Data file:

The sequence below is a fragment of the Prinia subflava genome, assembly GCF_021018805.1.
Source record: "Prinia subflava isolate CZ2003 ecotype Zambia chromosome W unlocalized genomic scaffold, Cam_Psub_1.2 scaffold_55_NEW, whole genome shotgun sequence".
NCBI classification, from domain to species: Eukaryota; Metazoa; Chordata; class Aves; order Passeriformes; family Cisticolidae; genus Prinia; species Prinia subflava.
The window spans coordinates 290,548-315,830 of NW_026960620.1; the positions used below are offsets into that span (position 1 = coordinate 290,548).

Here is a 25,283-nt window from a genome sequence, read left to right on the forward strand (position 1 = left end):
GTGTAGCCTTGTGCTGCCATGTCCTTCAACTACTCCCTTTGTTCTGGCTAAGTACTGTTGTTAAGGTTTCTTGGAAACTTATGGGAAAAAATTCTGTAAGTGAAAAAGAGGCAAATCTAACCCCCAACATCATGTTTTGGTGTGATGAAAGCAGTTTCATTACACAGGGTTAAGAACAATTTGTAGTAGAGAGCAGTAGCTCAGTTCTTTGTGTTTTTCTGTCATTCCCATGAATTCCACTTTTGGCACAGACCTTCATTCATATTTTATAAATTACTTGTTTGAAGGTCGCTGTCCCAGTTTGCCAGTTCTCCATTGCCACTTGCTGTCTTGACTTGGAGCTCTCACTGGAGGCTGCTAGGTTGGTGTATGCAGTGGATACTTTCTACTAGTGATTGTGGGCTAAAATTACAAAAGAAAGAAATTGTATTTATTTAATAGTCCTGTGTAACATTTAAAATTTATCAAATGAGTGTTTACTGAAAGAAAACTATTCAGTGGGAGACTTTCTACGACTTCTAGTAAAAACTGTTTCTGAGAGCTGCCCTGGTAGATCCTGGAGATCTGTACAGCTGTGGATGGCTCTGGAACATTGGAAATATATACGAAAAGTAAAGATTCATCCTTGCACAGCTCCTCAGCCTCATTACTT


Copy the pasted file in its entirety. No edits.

The sequence below is a fragment of the Prinia subflava genome, assembly GCF_021018805.1.
Source record: "Prinia subflava isolate CZ2003 ecotype Zambia chromosome W unlocalized genomic scaffold, Cam_Psub_1.2 scaffold_55_NEW, whole genome shotgun sequence".
NCBI classification, from domain to species: Eukaryota; Metazoa; Chordata; class Aves; order Passeriformes; family Cisticolidae; genus Prinia; species Prinia subflava.
The window spans coordinates 290,548-315,830 of NW_026960620.1; the positions used below are offsets into that span (position 1 = coordinate 290,548).

Here is a 25,283-nt window from a genome sequence, read left to right on the forward strand (position 1 = left end):
GTGTAGCCTTGTGCTGCCATGTCCTTCAACTACTCCCTTTGTTCTGGCTAAGTACTGTTGTTAAGGTTTCTTGGAAACTTATGGGAAAAAATTCTGTAAGTGAAAAAGAGGCAAATCTAACCCCCAACATCATGTTTTGGTGTGATGAAAGCAGTTTCATTACACAGGGTTAAGAACAATTTGTAGTAGAGAGCAGTAGCTCAGTTCTTTGTGTTTTTCTGTCATTCCCATGAATTCCACTTTTGGCACAGACCTTCATTCATATTTTATAAATTACTTGTTTGAAGGTCGCTGTCCCAGTTTGCCAGTTCTCCATTGCCACTTGCTGTCTTGACTTGGAGCTCTCACTGGAGGCTGCTAGGTTGGTGTATGCAGTGGATACTTTCTACTAGTGATTGTGGGCTAAAATTACAAAAGAAAGAAATTGTATTTATTTAATAGTCCTGTGTAACATTTAAAATTTATCAAATGAGTGTTTACTGAAAGAAAACTATTCAGTGGGAGACTTTCTACGACTTCTAGTAAAAACTGTTTCTGAGAGCTGCCCTGGTAGATCCTGGAGATCTGTACAGCTGTGGATGGCTCTGGAACATTGGAAATATATACGAAAAGTAAAGATTCATCCTTGCACAGCTCCTCAGCCTCATTACTT